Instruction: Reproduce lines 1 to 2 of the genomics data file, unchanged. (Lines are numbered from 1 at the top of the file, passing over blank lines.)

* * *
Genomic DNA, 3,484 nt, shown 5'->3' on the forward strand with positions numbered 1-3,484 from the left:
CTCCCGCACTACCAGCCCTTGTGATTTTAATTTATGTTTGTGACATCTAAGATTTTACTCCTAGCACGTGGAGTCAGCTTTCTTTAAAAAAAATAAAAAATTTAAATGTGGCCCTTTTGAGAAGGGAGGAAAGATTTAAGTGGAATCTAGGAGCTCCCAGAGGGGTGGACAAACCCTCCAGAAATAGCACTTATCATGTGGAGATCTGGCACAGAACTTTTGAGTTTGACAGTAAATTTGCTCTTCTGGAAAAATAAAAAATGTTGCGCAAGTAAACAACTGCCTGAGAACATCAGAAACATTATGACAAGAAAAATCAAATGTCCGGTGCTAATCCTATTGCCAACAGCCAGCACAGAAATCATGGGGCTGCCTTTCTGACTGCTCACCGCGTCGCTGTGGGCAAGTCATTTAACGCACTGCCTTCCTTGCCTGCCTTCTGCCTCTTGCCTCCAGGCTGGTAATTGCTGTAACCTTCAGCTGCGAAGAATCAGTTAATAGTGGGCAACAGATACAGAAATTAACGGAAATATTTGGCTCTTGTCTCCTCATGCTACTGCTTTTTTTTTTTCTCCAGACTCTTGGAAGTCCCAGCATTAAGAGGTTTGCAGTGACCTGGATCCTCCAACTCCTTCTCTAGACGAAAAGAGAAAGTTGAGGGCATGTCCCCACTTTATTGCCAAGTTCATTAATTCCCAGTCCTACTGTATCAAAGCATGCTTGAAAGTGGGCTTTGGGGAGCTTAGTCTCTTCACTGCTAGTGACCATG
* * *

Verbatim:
Genomic DNA, 3,484 nt, shown 5'->3' on the forward strand with positions numbered 1-3,484 from the left:
CTCCCGCACTACCAGCCCTTGTGATTTTAATTTATGTTTGTGACATCTAAGATTTTACTCCTAGCACGTGGAGTCAGCTTTCTTTAAAAAAAATAAAAAATTTAAATGTGGCCCTTTTGAGAAGGGAGGAAAGATTTAAGTGGAATCTAGGAGCTCCCAGAGGGGTGGACAAACCCTCCAGAAATAGCACTTATCATGTGGAGATCTGGCACAGAACTTTTGAGTTTGACAGTAAATTTGCTCTTCTGGAAAAATAAAAAATGTTGCGCAAGTAAACAACTGCCTGAGAACATCAGAAACATTATGACAAGAAAAATCAAATGTCCGGTGCTAATCCTATTGCCAACAGCCAGCACAGAAATCATGGGGCTGCCTTTCTGACTGCTCACCGCGTCGCTGTGGGCAAGTCATTTAACGCACTGCCTTCCTTGCCTGCCTTCTGCCTCTTGCCTCCAGGCTGGTAATTGCTGTAACCTTCAGCTGCGAAGAATCAGTTAATAGTGGGCAACAGATACAGAAATTAACGGAAATATTTGGCTCTTGTCTCCTCATGCTACTGCTTTTTTTTTTTCTCCAGACTCTTGGAAGTCCCAGCATTAAGAGGTTTGCAGTGACCTGGATCCTCCAACTCCTTCTCTAGACGAAAAGAGAAAGTTGAGGGCATGTCCCCACTTTATTGCCAAGTTCATTAATTCCCAGTCCTACTGTATCAAAGCATGCTTGAAAGTGGGCTTTGGGGAGCTTAGTCTCTTCACTGCTAGTGACCATG